Q: My son is allergic to tree nuts and I have been unable to find an answer to this question: If you are allergic to tree nuts, can you use almond milk and various other products that include nontraditional ingredients? I saw an advertisement for butters made from almonds, olives, and so on, and also almond flour. I am afraid to make baked goods calling for these ingredients. Can you please educate me so I do not endanger my son?
Answer: You should avoid such products until an allergist can safely assess your son’s allergies.
“People who are allergic to tree nuts cannot have flours, milks, butters, etc, made from any nut they are allergic to, as it could lead to an allergic reaction,” said Dr. Russell Traister, a pediatric allergist with Wake Forest Baptist Health. “Most people who are allergic to tree nuts are not allergic to all of them. With young children, I generally advise that all tree nuts be avoided as they are too young to differentiate between nuts.
“But as children get older if testing reveals that they are not allergic to all tree nuts, specific tree nut introduction could be made based on testing by an allergist. Unfortunately only about 20 percent of children with a tree nut allergy will outgrow it.”
Q: What are the statutes on trimming or removing a tree that is on the property line?
Answer: The applicable statute regarding damage to a neighbor’s tree is 14-128, which says in part that any person “not being on his own lands, who shall without the consent of the owner thereof, willfully commit any damage, injury or spoliation to or upon any tree... or who cuts, breaks, injures, or removes, any tree, plant of flower, shall be guilty of a Class 1 misdemeanor.”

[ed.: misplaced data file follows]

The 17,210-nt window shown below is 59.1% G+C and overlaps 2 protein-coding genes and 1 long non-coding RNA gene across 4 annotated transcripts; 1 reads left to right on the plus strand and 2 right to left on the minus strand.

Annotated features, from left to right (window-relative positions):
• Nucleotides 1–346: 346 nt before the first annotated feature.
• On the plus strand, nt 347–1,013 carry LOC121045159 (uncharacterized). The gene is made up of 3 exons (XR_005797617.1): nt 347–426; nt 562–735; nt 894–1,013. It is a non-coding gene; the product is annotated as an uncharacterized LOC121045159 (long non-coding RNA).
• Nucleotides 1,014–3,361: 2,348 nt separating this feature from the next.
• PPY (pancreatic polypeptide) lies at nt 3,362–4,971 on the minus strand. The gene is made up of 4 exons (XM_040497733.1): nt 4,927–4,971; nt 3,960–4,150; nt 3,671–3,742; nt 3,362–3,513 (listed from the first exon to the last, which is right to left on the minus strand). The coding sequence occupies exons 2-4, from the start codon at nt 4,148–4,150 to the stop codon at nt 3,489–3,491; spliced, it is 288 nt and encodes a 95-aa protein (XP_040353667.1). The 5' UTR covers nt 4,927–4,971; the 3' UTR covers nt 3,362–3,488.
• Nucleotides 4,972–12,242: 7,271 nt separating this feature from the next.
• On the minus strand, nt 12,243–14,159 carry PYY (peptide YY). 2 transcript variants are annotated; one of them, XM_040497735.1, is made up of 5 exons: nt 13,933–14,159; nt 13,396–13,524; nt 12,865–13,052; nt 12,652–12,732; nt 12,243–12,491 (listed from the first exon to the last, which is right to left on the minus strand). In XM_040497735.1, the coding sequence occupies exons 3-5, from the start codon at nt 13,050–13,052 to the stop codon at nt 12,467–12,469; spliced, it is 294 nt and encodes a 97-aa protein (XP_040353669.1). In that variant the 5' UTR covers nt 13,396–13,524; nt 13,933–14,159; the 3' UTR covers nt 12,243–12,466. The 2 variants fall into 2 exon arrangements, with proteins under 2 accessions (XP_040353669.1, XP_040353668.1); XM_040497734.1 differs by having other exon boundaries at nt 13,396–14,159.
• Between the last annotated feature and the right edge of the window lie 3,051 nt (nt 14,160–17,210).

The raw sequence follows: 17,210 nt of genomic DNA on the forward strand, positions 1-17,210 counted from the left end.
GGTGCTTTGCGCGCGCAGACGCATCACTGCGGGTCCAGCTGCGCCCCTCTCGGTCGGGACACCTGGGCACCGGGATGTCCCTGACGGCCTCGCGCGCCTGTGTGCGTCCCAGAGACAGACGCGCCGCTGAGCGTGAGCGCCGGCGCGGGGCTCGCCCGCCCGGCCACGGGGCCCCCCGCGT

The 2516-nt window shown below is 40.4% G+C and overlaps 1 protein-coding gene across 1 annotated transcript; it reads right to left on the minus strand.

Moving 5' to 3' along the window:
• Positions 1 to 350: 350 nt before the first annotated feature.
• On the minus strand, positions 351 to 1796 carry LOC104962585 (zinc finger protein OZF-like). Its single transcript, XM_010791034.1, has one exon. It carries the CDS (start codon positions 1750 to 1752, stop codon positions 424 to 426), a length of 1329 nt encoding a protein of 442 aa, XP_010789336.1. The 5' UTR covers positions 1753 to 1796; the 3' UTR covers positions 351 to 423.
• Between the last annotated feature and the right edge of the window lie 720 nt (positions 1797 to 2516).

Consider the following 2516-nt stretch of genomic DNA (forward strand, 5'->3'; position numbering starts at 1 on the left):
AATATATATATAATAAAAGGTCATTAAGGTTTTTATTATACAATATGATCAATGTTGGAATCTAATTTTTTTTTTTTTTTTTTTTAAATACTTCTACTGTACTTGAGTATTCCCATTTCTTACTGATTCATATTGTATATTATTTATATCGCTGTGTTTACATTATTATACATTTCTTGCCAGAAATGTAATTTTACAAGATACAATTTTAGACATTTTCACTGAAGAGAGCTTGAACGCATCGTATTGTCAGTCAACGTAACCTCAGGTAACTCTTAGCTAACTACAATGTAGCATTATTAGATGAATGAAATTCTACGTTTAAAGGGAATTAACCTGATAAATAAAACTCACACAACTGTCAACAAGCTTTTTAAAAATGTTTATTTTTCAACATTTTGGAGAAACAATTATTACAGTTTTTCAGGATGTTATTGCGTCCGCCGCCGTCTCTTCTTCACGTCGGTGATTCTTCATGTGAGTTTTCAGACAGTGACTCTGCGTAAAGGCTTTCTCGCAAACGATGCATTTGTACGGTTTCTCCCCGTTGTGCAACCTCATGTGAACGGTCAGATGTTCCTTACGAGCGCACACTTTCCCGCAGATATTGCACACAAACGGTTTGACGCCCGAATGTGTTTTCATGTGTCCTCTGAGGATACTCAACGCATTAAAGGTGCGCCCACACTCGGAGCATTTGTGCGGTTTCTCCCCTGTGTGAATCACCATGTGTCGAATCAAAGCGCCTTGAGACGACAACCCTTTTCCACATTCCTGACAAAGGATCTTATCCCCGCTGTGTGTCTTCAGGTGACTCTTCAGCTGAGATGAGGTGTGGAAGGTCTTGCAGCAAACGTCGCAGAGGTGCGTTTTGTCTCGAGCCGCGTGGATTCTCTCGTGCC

However, if the tree is truly on the property line, that is a complication that is not addressed in the statute.
“A tree on the line is effectively owned by both landowners,” says local attorney Mike Wells. “Any action taken that might impair the health of the tree should be taken only with the clear consent and agreement of both landowners. Hopefully the landowners will agree on pruning and tree maintenance decisions.
“If the landowners disagree on these decisions, I hope they will recognize that a tree trimmed up neatly on one side but not on the other side will not help either landowner.”
You can read the full statute and some exceptions involving the Department of Transportation and right-of-ways, at law.onecle.com/north-carolina/14-criminal-law/14-128.html.
Q: My wife, who can barely walk, loves to fish. Do you know of any lakes in Winston-Salem where she can catch fish?
Answer: Winston and Salem lakes both let people fish for free, said William Royston, head of the city’s recreation and parks department. Anyone 16 or older must have a North Carolina State Fishing License to fish at either lake.
Salem Lake offers pier and boat fishing for hybrid bass, large mouth bass, catfish, crappie, bream, carp and white perch. Fishing is not allowed from the banks of Salem Lake, only from piers or boats. Go to www.cityofws.org/departments/recreation-parks/salem-lake for more details.